Author: Rob Schenck

The Rev. Dr. Rob Schenck is an ordained evangelical minister and president of the Dietrich Bonhoeffer Institute, located in Washington, DC. He holds a Doctor of Ministry from Faith Evangelical Seminary in Tacoma, Washington and is a senior fellow of The Centre for the Study of Law and Public Policy at Oxford. Rev. Schenck is the author of the book, "Costly Grace".

Tomorrow, Tuesday, December 12, voters in Alabama will decide who they want to fill the U.S. Senate seat vacated by Jeff Sessions when he became U.S. Attorney General. I’m a believer that this election belongs to the good people of Alabama. They alone know their state and what it needs in terms of representation in Washington. What I, or any other non-Alabamian thinks about the election is, largely, irrelevant.

Having said that, I do have some thoughts about how the race is affecting people—inside and outside Alabama. My thoughts here are not about who should win, but who is being hurt by this spectacle, and how God’s people are to act in the midst of it. In the interest of full disclosure, I happen to know both candidates and appreciate many things about each of them, but each man also causes me great concern, for very different reasons. Again, it’s not worth going into detail because, in the end, it doesn’t matter what I think about them—it matters what the people of Alabama think about them. But we should all care about the non-combatants in this battle, because they are our fellow human beings, and our fellow Americans. For me, many of them are also fellow Christians.

My real concern about what has played out in Alabama centers on the collateral damage this race has done, first, to the women at the center of the controversy over Roy Moore’s past, and to the evangelicals that will either be credited or blamed for the election’s outcome. They are the real people in this mess. Maybe it’s the pastoral side of me that keeps my focus off the two candidates and on those other souls, caught in the throes of this tumultuous political season in our nation. If this were solely a matter for Alabamians, with no Steve Bannon or Gloria Allred to sensationalize it, no Fox News or MSNBC to exploit it, no Washington-based RNC or DNC to finance it—maybe, just maybe, there wouldn’t be so many collateral victims.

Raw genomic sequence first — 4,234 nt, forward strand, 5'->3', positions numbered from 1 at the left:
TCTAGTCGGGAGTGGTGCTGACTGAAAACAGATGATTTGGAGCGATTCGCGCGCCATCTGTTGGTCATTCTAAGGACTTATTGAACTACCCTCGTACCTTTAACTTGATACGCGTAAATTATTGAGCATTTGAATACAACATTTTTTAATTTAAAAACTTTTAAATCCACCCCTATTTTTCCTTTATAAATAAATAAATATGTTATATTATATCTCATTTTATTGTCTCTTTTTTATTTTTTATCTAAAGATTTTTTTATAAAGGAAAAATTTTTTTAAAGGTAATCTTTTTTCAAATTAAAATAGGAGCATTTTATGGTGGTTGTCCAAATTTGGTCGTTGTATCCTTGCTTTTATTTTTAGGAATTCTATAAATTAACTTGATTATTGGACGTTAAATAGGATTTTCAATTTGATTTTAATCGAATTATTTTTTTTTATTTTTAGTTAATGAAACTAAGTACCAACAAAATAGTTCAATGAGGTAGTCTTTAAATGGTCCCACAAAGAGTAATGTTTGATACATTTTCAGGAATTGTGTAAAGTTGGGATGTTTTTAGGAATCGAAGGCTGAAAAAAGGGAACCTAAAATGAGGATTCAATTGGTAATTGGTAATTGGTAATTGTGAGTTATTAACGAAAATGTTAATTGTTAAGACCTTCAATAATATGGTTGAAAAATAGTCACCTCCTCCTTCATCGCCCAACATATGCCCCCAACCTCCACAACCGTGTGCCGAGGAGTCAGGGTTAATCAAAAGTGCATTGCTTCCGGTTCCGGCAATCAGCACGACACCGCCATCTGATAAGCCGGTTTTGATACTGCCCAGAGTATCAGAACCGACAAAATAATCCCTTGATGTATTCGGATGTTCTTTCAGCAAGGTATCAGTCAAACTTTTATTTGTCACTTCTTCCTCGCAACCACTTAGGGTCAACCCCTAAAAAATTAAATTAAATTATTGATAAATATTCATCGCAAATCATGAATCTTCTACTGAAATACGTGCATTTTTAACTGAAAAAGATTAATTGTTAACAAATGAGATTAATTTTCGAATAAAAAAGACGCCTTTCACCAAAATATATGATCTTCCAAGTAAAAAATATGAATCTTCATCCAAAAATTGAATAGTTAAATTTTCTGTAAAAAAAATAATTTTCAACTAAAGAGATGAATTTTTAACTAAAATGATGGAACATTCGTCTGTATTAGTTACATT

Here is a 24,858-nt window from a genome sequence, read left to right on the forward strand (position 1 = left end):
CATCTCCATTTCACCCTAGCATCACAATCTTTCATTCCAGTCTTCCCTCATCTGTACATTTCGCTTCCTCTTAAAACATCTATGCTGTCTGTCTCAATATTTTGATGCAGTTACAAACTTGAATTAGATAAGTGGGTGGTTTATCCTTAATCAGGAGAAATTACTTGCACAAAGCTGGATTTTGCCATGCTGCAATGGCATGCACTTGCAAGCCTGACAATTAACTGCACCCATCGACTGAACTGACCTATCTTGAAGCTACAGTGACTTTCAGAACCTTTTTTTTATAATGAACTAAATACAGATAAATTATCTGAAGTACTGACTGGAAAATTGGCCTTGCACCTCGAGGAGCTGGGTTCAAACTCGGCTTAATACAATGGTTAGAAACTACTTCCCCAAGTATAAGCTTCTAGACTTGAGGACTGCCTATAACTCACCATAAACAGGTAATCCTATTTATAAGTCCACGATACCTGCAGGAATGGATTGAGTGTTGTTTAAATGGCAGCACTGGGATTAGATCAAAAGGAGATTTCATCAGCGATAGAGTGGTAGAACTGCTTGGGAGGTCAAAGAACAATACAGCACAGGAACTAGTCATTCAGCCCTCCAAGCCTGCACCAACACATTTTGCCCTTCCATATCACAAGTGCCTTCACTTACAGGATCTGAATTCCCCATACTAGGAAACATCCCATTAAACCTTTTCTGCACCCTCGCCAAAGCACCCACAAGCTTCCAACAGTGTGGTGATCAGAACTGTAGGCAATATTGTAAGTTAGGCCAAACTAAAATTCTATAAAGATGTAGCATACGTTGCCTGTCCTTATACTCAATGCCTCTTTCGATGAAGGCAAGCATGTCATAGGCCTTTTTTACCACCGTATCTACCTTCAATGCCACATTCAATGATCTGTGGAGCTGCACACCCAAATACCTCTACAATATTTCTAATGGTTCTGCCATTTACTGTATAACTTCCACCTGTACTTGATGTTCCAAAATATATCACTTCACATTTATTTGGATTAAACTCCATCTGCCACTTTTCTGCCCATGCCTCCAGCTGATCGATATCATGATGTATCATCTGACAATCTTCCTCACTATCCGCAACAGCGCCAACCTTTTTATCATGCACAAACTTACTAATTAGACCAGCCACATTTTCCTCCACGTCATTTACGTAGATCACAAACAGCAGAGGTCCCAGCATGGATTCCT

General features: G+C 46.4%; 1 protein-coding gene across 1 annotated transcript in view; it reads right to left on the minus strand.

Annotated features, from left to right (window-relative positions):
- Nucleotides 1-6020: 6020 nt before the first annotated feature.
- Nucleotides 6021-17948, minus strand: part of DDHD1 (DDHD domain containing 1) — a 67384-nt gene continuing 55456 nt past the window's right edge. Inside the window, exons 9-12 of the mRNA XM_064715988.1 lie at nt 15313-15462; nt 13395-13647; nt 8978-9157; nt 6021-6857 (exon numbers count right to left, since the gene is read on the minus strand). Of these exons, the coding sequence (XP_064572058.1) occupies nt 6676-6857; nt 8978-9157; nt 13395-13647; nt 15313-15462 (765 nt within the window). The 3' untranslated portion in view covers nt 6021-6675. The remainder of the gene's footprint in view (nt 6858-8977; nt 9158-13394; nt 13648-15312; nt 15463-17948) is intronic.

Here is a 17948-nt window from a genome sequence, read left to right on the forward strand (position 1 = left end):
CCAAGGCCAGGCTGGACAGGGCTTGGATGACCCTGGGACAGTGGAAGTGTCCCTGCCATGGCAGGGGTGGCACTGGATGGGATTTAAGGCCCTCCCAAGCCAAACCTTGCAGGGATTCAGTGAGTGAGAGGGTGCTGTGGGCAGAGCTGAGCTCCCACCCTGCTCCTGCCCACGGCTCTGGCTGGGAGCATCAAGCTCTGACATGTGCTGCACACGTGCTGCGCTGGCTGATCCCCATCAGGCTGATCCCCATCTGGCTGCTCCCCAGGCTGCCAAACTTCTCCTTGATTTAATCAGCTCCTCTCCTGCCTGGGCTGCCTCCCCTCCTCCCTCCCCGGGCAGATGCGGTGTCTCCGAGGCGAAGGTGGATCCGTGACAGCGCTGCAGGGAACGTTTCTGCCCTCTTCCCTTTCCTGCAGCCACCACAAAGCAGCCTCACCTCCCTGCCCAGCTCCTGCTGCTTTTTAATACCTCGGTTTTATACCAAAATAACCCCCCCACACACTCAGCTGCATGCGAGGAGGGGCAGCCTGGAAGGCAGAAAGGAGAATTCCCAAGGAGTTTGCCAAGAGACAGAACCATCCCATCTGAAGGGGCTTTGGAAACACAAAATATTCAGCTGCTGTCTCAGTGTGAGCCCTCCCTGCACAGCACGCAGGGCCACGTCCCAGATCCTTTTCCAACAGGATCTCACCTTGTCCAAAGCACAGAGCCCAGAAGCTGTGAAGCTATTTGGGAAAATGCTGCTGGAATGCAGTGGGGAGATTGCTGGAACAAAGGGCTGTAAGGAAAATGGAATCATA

Politics is a rough-and-tumble sport. Roy Moore knows that, and he can take it—he was a kick-boxing champion in his hometown of Gadsden and a horse wrangler in the Australian outback. Doug Jones knows it—he was a federal prosecutor who took on the Ku Klux Klan’s murder of children in a church bombing. The ones who do not know how bad political fights get, and what damage they do to our souls, are the women who accused Moore of sexual assault and impropriety—and the Bible-believing Christians left to judge their accounts as true or false—and then decide what to do with that information on Tuesday. Both Republicans and Democrats are using the women and the evangelicals reacting to them for their advantage. Here’s my advice to both these collateral victims, offered in my role as a minister, not as a politician: